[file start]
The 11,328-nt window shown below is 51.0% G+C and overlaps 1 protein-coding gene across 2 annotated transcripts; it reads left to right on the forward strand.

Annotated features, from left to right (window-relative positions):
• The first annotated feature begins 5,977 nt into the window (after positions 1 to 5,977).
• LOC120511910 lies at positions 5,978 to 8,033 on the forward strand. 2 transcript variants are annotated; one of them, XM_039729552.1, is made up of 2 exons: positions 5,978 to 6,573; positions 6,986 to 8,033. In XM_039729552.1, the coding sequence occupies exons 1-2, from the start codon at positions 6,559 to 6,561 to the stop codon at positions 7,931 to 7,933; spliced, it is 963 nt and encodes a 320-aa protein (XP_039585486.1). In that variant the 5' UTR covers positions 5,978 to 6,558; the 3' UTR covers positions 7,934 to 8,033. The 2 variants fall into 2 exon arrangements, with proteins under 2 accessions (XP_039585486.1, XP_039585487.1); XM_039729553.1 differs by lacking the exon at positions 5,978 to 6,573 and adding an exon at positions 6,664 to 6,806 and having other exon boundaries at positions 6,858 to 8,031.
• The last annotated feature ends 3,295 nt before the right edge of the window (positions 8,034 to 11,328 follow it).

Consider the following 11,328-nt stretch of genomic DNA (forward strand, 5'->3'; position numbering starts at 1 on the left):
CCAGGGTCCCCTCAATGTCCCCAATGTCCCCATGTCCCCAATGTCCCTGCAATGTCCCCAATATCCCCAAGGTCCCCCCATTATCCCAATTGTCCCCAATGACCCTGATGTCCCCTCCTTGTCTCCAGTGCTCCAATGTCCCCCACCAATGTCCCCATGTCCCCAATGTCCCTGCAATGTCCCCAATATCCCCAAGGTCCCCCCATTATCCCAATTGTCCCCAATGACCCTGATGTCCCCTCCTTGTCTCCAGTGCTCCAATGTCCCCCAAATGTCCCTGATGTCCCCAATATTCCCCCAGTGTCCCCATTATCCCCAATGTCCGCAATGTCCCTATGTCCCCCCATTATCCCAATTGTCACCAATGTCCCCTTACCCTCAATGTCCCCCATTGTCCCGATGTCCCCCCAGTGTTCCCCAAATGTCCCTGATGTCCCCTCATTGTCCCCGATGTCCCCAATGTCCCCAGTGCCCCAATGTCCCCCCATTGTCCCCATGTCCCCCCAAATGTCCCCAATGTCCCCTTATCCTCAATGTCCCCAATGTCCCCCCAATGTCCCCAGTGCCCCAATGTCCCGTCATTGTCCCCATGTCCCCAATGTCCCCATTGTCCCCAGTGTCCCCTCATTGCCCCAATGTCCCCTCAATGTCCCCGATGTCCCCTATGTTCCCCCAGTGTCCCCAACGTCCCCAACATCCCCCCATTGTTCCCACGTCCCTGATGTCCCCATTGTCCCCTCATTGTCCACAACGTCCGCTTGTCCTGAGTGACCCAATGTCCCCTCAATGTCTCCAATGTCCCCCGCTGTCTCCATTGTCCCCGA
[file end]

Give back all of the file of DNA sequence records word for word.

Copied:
The 11,328-nt window shown below is 51.0% G+C and overlaps 1 protein-coding gene across 2 annotated transcripts; it reads left to right on the forward strand.

Annotated features, from left to right (window-relative positions):
• The first annotated feature begins 5,977 nt into the window (after positions 1 to 5,977).
• LOC120511910 lies at positions 5,978 to 8,033 on the forward strand. 2 transcript variants are annotated; one of them, XM_039729552.1, is made up of 2 exons: positions 5,978 to 6,573; positions 6,986 to 8,033. In XM_039729552.1, the coding sequence occupies exons 1-2, from the start codon at positions 6,559 to 6,561 to the stop codon at positions 7,931 to 7,933; spliced, it is 963 nt and encodes a 320-aa protein (XP_039585486.1). In that variant the 5' UTR covers positions 5,978 to 6,558; the 3' UTR covers positions 7,934 to 8,033. The 2 variants fall into 2 exon arrangements, with proteins under 2 accessions (XP_039585486.1, XP_039585487.1); XM_039729553.1 differs by lacking the exon at positions 5,978 to 6,573 and adding an exon at positions 6,664 to 6,806 and having other exon boundaries at positions 6,858 to 8,031.
• The last annotated feature ends 3,295 nt before the right edge of the window (positions 8,034 to 11,328 follow it).

Consider the following 11,328-nt stretch of genomic DNA (forward strand, 5'->3'; position numbering starts at 1 on the left):
CCAGGGTCCCCTCAATGTCCCCAATGTCCCCATGTCCCCAATGTCCCTGCAATGTCCCCAATATCCCCAAGGTCCCCCCATTATCCCAATTGTCCCCAATGACCCTGATGTCCCCTCCTTGTCTCCAGTGCTCCAATGTCCCCCACCAATGTCCCCATGTCCCCAATGTCCCTGCAATGTCCCCAATATCCCCAAGGTCCCCCCATTATCCCAATTGTCCCCAATGACCCTGATGTCCCCTCCTTGTCTCCAGTGCTCCAATGTCCCCCAAATGTCCCTGATGTCCCCAATATTCCCCCAGTGTCCCCATTATCCCCAATGTCCGCAATGTCCCTATGTCCCCCCATTATCCCAATTGTCACCAATGTCCCCTTACCCTCAATGTCCCCCATTGTCCCGATGTCCCCCCAGTGTTCCCCAAATGTCCCTGATGTCCCCTCATTGTCCCCGATGTCCCCAATGTCCCCAGTGCCCCAATGTCCCCCCATTGTCCCCATGTCCCCCCAAATGTCCCCAATGTCCCCTTATCCTCAATGTCCCCAATGTCCCCCCAATGTCCCCAGTGCCCCAATGTCCCGTCATTGTCCCCATGTCCCCAATGTCCCCATTGTCCCCAGTGTCCCCTCATTGCCCCAATGTCCCCTCAATGTCCCCGATGTCCCCTATGTTCCCCCAGTGTCCCCAACGTCCCCAACATCCCCCCATTGTTCCCACGTCCCTGATGTCCCCATTGTCCCCTCATTGTCCACAACGTCCGCTTGTCCTGAGTGACCCAATGTCCCCTCAATGTCTCCAATGTCCCCCGCTGTCTCCATTGTCCCCGA